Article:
Of course this is my personal opinion. and for me your playing is AMAZING!
Good luck!
  REPORT THIS POST AS INAPPROPRIATE |  Date May 4 2012 7:33:05
 
gerundino63

Posts: 1570
Joined: Jul. 11 2003
From: The Netherlands

RE: Practice and Musicality (in reply to Grisha

Hi Grisha

While practicing you order your brain to play perfect,so you train yourself to play perfect.

If you give your brain the order to play beautiful, you will actually train yourself to play beautiful.

Is it a good idea to make a training to practice to play beautiful? Separated from your other practice points?

This way you are not thinking of mistakes, do not reflect, just play beautiful......

You actualy can practice this.

Peter.

_____________________________

  REPORT THIS POST AS INAPPROPRIATE |  Date May 4 2012 7:51:49
 
manicfingers

 

Posts: 47
Joined: Nov. 19 2011
 

RE: Practice and Musicality (in reply to Grisha

It's as if at any given moment of performing or practicing, the technical side of the brain (requiring conscious thought) is overwhelming the subtler emotional/artistics energies that arise naturally *specifically in the absence of conscious thought*.

There's a battle going on, and your technical side is winning. Being anxious also shuts down the emotional/artistic subtler energies.

So to force a rebalance in favour of the artistic/emotional energies, take each palo in turn and completely strip it down complexity wise until it holds zero technical challenge/anxiety in playing for you, then while playing it, trying to emotionally inhabit the space that's left.

Use the palos as intended.. alegrias.. play the simplest most authentic construction you can, and try to infuse it with joy. And the opposite for Siguiriyas etc.

For me, the two videos of Moraito at the Bimhuis is an amazing performance of simple authentic flamenco. That guy is living in the moment when he plays that stuff, and as a listener you can 'feel Moraito' when he plays it.. you don't just listen to it.- you feel connected. He's projecting something that is specifically not technical, and is coming from the artistic / emotional centre.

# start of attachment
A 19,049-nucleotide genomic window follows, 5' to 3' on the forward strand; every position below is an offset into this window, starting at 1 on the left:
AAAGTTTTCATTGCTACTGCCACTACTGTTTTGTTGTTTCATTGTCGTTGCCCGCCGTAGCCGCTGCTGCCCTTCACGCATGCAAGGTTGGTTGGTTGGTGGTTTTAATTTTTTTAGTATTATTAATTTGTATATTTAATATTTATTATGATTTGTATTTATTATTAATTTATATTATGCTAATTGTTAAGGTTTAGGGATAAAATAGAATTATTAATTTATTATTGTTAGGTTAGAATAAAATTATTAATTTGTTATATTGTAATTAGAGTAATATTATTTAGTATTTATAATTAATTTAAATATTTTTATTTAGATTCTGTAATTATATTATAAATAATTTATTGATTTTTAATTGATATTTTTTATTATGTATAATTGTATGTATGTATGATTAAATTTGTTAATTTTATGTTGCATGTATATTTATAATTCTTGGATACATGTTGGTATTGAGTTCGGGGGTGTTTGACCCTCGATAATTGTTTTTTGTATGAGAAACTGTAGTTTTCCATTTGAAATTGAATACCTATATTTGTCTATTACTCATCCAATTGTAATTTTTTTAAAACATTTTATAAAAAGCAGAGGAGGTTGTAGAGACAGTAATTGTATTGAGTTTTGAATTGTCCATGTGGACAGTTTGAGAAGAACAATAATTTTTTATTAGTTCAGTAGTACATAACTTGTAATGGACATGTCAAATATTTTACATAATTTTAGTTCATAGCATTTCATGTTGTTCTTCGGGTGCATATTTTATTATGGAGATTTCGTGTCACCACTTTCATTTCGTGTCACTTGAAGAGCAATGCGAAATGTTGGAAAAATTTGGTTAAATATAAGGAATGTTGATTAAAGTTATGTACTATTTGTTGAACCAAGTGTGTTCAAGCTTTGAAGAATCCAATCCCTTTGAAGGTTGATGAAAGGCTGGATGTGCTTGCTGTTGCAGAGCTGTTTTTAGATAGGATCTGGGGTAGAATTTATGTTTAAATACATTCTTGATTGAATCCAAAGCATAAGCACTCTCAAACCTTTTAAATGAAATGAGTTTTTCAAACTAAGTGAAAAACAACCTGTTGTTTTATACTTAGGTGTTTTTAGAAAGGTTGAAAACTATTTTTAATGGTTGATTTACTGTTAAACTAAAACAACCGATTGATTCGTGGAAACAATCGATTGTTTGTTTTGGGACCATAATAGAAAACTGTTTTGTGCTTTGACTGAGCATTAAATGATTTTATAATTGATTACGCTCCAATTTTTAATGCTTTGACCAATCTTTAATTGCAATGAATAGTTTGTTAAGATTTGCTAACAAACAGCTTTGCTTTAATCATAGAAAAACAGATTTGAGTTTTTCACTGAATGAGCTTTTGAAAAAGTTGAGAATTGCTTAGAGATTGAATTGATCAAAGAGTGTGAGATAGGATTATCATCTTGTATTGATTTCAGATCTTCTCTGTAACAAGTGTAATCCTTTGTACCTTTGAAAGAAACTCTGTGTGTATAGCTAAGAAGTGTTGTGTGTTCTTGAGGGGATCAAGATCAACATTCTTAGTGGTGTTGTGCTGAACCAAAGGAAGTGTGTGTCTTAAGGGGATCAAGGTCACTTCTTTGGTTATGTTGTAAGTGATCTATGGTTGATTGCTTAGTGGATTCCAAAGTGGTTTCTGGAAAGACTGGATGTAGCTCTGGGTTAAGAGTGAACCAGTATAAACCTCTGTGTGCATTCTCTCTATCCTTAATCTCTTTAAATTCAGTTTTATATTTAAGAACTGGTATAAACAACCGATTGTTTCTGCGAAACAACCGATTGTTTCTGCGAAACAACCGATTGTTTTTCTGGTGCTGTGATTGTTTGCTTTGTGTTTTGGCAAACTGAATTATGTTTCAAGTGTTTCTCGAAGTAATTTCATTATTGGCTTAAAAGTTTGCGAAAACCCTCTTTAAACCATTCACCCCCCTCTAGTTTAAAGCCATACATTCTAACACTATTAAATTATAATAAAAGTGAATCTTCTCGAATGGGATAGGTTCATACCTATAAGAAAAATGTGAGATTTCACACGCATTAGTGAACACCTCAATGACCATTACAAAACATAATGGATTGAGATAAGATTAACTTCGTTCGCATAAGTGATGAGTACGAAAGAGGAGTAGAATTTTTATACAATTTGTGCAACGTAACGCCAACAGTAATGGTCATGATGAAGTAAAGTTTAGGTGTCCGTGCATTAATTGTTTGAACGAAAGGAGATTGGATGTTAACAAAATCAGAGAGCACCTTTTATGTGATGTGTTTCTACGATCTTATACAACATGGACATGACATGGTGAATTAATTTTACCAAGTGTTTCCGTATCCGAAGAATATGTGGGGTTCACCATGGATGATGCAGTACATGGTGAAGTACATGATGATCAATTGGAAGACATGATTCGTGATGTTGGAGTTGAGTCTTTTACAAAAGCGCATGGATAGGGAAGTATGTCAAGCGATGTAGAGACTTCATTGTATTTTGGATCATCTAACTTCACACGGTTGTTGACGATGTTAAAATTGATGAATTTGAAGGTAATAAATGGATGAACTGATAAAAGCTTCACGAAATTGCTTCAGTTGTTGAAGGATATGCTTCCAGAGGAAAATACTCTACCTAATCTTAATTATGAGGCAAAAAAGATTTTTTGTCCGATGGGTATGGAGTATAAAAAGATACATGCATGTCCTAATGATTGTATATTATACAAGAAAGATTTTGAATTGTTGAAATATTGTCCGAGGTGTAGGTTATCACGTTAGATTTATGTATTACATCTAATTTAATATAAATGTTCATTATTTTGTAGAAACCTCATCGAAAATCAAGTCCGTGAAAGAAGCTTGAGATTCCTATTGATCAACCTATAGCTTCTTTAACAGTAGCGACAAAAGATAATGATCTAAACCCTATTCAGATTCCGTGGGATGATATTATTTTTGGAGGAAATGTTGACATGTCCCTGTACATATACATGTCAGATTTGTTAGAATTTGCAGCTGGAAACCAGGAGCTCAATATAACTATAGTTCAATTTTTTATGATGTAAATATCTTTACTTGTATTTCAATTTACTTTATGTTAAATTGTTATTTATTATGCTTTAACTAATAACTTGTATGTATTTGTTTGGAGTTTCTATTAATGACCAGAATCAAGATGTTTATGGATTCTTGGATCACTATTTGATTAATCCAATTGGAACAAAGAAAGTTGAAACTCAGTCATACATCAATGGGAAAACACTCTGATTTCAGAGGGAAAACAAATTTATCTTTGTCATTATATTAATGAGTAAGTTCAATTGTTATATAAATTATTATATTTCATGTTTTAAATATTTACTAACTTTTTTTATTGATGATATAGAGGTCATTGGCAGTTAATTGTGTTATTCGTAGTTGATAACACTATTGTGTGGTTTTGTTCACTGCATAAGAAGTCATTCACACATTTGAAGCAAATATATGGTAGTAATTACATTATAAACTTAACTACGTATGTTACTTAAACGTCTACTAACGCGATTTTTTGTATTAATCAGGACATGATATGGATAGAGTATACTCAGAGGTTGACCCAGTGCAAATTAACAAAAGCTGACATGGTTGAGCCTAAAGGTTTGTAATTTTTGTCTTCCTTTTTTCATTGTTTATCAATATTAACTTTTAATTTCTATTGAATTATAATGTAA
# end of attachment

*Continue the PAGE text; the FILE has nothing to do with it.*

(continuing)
Who am I, a random off the internet, to give Grisha advice ? . Anyway.. you asked.
  REPORT THIS POST AS INAPPROPRIATE |  Date May 4 2012 8:03:51
 
xirdneH_imiJ

Posts: 1776
Joined: Dec. 2 2006
From: Budapest, Hungary

RE: Practice and Musicality (in reply to manicfingers

i have found that whenever i practice someone else's piece or falseta, i try to go for a note for note perfection, i want to hear "that" piece coming out of my fingers...but when i practice my own stuff, i automatically switch into emotional mode, i don't really care about the notes, mistakes, sometimes change things, play with a different technique, etc...i have no explanation for this, it's automatic...
  REPORT THIS POST AS INAPPROPRIATE |  Date May 4 2012 10:30:07
 
Kevin James Shanahan

Posts: 407
Joined: Oct. 10 2010
From: Wooli, NSW Australia

RE: Practice and Musicality (in reply to Grisha

You can be sure that your audience , will be experiencing the emotions that you speak of . Keep your practice , be tight and clean , you are taking people away from thier lives , think of the person in the audience who has lost a loved one , got married , had a child etc... . Love your audience " All you need is love " .

_____________________________

Peace.
  REPORT THIS POST AS INAPPROPRIATE |  Date May 4 2012 11:06:47
 
Ricardo

Posts: 12682
Joined: Dec. 14 2004
From: Washington DC

RE: Practice and Musicality (in reply to Grisha

Smoke some weed? Just kidding.

You are not required to emote anything when playing. But you have to get all the notes, or most of em. Don't worry about the cliche "all tech, no feel"....its BS unless you have been lobatamized, everybody has emotion and emotes unless deliberately trying to hide it. When you hear an edited recording, you can still feel emotional because it's about the listener more then the player at that point. Or the composer. If you simply performed only your own compositions you would not have this personal problem. Nunez or Moraito play technically perfectly because every note they play is like one of their own children, not becaue what they wrote is "easy" to play. Technique is a non issue, its simple expressing a creation. THe only alternative if you MUST interpret other's works is to, as others have said, take away any technique issue with any piece. THat means don't play stuff that is so DAMN hard!! Play pieces you can play in any state drunk sober not warmed up etc, and you will feel just great about how your "emoting". Won't mean much for the audience but YOU'LL be happy.